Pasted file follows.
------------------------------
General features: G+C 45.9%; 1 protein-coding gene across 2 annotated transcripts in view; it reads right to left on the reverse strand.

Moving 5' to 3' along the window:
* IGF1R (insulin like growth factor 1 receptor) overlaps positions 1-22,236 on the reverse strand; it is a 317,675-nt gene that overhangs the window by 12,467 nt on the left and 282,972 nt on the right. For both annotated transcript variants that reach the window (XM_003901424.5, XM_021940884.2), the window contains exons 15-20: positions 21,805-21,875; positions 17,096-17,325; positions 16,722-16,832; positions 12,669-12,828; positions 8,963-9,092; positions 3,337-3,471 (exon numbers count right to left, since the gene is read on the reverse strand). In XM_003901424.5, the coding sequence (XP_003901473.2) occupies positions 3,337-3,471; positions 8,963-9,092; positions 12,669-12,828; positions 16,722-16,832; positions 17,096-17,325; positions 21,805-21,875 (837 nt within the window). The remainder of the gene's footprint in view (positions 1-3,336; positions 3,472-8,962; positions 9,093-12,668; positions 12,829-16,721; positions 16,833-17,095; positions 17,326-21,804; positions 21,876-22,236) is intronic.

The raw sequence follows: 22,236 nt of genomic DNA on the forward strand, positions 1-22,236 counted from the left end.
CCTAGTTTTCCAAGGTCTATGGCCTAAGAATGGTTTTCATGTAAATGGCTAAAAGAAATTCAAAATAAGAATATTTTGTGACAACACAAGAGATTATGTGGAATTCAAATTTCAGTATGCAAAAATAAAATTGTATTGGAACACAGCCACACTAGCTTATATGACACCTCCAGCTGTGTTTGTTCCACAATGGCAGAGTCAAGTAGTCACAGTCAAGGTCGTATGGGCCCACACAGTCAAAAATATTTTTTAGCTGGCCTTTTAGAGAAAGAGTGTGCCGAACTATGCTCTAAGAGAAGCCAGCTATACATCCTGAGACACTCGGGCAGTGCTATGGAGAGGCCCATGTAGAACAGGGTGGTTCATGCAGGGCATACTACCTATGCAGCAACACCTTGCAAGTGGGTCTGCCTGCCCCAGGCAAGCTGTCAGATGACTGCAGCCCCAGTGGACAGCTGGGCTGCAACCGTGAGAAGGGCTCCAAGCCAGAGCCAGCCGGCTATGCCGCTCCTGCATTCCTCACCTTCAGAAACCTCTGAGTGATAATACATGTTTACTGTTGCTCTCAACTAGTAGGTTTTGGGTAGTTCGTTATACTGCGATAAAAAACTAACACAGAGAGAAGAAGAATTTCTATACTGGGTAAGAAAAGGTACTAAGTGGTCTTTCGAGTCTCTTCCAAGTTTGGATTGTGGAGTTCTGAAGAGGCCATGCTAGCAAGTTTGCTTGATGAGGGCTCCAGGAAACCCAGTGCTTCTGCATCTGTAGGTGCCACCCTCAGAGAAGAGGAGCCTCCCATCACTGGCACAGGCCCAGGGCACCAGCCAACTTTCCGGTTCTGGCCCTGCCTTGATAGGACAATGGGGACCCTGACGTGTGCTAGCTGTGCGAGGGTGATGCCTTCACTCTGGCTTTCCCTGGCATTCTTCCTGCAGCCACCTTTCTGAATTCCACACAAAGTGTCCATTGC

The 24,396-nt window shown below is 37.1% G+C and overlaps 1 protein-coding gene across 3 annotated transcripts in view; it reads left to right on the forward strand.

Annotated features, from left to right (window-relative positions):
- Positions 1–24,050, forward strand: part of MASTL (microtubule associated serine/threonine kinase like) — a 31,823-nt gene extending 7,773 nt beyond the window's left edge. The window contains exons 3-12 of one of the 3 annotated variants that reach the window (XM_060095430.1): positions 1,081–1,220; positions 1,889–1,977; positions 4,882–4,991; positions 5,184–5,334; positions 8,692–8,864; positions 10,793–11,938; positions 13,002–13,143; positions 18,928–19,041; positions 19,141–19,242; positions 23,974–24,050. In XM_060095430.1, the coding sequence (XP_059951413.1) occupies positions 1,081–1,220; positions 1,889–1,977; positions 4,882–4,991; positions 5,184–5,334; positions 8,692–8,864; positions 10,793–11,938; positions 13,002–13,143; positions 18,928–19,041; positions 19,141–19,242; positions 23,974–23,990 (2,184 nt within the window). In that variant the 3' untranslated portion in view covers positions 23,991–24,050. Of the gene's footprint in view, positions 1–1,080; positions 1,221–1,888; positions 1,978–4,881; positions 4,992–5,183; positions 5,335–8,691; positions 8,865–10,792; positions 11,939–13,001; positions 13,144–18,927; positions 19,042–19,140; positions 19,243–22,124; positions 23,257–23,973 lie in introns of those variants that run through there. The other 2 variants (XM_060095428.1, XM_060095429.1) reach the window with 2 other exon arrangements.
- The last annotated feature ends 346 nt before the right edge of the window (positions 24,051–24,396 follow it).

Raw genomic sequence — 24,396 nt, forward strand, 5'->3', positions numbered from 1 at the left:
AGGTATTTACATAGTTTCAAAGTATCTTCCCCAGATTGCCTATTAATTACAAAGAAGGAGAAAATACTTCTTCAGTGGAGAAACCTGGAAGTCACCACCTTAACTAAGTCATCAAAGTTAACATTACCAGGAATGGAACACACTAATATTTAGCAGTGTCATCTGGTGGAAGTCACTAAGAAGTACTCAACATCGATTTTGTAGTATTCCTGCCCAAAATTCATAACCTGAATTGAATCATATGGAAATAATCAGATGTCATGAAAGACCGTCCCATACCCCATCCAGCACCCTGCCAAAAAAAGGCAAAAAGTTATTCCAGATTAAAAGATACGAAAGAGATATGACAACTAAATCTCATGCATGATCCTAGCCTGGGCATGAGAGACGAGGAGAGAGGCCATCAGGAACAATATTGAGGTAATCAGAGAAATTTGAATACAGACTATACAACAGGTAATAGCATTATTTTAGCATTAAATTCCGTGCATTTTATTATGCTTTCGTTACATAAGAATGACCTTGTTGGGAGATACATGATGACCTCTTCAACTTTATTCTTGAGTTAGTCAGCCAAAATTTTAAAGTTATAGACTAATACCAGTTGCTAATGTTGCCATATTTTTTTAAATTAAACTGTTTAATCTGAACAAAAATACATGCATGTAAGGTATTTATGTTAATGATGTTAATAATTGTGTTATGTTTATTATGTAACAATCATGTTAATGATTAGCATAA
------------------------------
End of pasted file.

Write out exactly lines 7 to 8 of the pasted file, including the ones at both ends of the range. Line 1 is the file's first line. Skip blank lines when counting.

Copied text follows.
Annotated features, from left to right (window-relative positions):
- Positions 1–24,050, forward strand: part of MASTL (microtubule associated serine/threonine kinase like) — a 31,823-nt gene extending 7,773 nt beyond the window's left edge. The window contains exons 3-12 of one of the 3 annotated variants that reach the window (XM_060095430.1): positions 1,081–1,220; positions 1,889–1,977; positions 4,882–4,991; positions 5,184–5,334; positions 8,692–8,864; positions 10,793–11,938; positions 13,002–13,143; positions 18,928–19,041; positions 19,141–19,242; positions 23,974–24,050. In XM_060095430.1, the coding sequence (XP_059951413.1) occupies positions 1,081–1,220; positions 1,889–1,977; positions 4,882–4,991; positions 5,184–5,334; positions 8,692–8,864; positions 10,793–11,938; positions 13,002–13,143; positions 18,928–19,041; positions 19,141–19,242; positions 23,974–23,990 (2,184 nt within the window). In that variant the 3' untranslated portion in view covers positions 23,991–24,050. Of the gene's footprint in view, positions 1–1,080; positions 1,221–1,888; positions 1,978–4,881; positions 4,992–5,183; positions 5,335–8,691; positions 8,865–10,792; positions 11,939–13,001; positions 13,144–18,927; positions 19,042–19,140; positions 19,243–22,124; positions 23,257–23,973 lie in introns of those variants that run through there. The other 2 variants (XM_060095428.1, XM_060095429.1) reach the window with 2 other exon arrangements.